[mythtv-users] Slightly OT - How many People have Video libraries over 8TB?
anothersname at googlemail.com
Sat Jul 7 17:05:38 UTC 2012
>> I'm using 2TB Seagate ES drives and just about to move to 3TB drives
>> (which is why the jump to 20TB).
> Is this as simple as replacing one disk at a time and then doing a
> mdadm --grow (+ filesystem grow) at the end?
> How long will the whole process take?
>> If you can't trust that a kernel/mdadm bug isn't going to kill your
>> library you shouldn't even think about doing this.
> Shit happens as they say. I tried converting a RAID1 into a RAID5 the
> other day and for some reason the stripe size ended up at a measly
> It would have taken a whole extra restripe operation to fix this, so I
> was happier to rebuild afresh and restore from backup (which I did a
> test read on first).
> I've also had some odd behavior from one of my non-enterprise Seagate
> drives. It's firmware locked up the other day, the drive not coming
> back without a power cycle.
> I don't want to to find out the hard way what happens if it does this
> again during a restripe. Perhaps it'll be recoverable, but perhaps
> Are you getting the Seagate ES drives at a good price second hand or
> something? New, they're at least twice as expensive as consumer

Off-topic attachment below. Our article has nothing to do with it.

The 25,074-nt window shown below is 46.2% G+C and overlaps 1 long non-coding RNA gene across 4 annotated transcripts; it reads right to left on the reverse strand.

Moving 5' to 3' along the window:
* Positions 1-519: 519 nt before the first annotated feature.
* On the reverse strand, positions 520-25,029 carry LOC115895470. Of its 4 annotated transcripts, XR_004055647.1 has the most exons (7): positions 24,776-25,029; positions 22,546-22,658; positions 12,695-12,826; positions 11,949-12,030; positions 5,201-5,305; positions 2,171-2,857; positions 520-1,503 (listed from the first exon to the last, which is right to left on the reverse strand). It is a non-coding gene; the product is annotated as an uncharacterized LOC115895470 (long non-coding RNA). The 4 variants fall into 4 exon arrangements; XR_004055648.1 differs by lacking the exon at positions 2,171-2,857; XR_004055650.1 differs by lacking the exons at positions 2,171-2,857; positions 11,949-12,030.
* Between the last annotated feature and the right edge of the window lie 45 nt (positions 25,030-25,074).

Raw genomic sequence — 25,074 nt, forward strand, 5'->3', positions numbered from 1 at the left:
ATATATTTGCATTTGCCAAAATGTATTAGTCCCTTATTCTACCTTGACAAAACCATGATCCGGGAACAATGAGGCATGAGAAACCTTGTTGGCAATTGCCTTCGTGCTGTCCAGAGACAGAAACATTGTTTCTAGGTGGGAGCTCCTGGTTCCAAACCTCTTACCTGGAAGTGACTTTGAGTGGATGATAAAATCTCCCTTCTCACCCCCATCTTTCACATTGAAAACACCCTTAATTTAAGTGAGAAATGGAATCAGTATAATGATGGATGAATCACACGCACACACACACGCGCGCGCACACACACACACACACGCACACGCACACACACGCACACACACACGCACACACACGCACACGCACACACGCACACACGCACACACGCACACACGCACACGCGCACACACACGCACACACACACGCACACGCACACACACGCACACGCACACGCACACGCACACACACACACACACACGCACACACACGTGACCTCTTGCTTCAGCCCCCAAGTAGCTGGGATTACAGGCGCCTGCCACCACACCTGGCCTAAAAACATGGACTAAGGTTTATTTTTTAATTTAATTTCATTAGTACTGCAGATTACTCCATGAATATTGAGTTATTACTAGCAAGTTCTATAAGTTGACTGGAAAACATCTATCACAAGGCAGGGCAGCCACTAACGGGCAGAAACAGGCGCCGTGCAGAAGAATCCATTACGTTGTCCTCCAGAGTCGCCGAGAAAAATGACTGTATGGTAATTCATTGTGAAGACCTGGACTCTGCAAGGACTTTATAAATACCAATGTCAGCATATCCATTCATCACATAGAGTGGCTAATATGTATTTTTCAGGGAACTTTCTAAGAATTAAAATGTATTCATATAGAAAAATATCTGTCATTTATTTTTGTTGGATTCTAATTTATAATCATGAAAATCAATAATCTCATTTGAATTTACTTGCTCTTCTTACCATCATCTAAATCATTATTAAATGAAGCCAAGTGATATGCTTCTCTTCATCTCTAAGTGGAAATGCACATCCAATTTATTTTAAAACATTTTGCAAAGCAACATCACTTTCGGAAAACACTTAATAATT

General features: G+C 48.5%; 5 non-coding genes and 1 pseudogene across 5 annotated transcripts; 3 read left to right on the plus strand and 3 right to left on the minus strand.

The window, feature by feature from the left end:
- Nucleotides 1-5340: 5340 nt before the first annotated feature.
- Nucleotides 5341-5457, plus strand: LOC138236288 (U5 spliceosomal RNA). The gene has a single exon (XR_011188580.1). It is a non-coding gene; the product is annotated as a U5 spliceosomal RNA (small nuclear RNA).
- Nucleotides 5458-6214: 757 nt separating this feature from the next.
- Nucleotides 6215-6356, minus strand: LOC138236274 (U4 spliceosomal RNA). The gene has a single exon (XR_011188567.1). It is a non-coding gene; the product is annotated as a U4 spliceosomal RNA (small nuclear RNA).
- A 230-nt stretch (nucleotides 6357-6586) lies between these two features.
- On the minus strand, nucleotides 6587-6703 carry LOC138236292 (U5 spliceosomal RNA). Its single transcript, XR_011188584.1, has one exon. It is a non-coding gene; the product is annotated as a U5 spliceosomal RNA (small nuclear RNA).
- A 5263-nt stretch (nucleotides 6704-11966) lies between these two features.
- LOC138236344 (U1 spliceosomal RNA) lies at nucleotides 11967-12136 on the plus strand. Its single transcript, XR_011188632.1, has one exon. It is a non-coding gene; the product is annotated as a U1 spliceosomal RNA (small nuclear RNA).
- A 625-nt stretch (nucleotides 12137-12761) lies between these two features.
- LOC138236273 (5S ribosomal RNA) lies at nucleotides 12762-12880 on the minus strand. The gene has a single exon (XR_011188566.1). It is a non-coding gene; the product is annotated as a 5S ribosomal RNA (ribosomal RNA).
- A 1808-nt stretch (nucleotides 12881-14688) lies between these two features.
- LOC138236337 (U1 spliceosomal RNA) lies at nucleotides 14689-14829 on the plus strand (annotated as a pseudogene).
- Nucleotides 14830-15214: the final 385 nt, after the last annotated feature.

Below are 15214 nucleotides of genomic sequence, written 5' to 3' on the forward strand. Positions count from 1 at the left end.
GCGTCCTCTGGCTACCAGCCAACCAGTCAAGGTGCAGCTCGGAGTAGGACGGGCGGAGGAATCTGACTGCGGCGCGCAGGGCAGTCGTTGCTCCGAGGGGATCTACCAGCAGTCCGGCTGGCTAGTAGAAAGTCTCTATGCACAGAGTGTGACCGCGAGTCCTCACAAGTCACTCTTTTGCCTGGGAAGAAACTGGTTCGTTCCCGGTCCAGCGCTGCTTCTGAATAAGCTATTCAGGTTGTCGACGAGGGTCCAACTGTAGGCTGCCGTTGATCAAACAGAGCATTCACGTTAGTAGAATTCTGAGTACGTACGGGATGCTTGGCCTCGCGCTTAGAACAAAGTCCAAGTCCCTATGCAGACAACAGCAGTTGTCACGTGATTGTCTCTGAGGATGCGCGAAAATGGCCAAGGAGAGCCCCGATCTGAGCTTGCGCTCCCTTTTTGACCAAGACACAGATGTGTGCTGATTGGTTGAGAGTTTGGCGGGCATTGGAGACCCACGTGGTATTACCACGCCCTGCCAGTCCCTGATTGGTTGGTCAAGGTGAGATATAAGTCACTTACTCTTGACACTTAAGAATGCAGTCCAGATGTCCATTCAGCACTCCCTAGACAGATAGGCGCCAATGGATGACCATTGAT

> They almost certainly behave better in RAID arrays than the cheaper
> drives, but with the money saved buying cheaper disks, you could
> afford a complete extra set for that backup server you're currently
> living without.
> Kind Regards,
> mythtv-users mailing list
> mythtv-users at mythtv.org
I pick up Seagate ES drives opportunistically when I see them around
on E-Bay or similar, I also do work for some corporate clients who
occasionally buy servers with the drives already fitted and not needed
as they're using external arrays so I cut a deal with them. Selling
the 2nd hand 2TB ES's will pay for about 80% of what the 3TB have cost
me (and I did the same going all the way back to 750GB about 5 years
ago) so I guess the drives have cost me about 30-40% of the market
price allowing for the upgrade savings each time.
I've only had one seagate drive fail on me over the last 5-6 years and
seagate happily did a 'cross in transit' swap so I was only without a
drive for 3 days.
As I'm running RAID6 with a hotspare I'm willing to take the technical
risk of a cataclysmic failure, if I lost everything I'd just recreate
it from the original sources again so the extra drive spend for backup
doesn't make sense for me. Also if the array went to degraded (i.e.
RAID5 with a dead drive) I'd just take it offline till I had a move
data plan and replacement drives readily available.
I run monitor software on the drives anyway to 'spot ahead' for any
likely failures and the drives sit in cooled Supermicro array chassis
so their temp never gets above 40 ish degrees (admittedly got to
nearly 50 when we had those REALLY hot days a few summers back but
that was the 1.5GB drives at the time). I'm sure you know it's heat
that kills components so temperature management is key.
I used to use Areca as the raid controllers (had a 24 port one, can't
remember the model number) which I sold for about £400 and picked up
some IBM M1015 8 port cards (before people knew about the flash to
JBOD cheapness fix) for £40 ish each and never had a performance
Hope someone finds this helpful.
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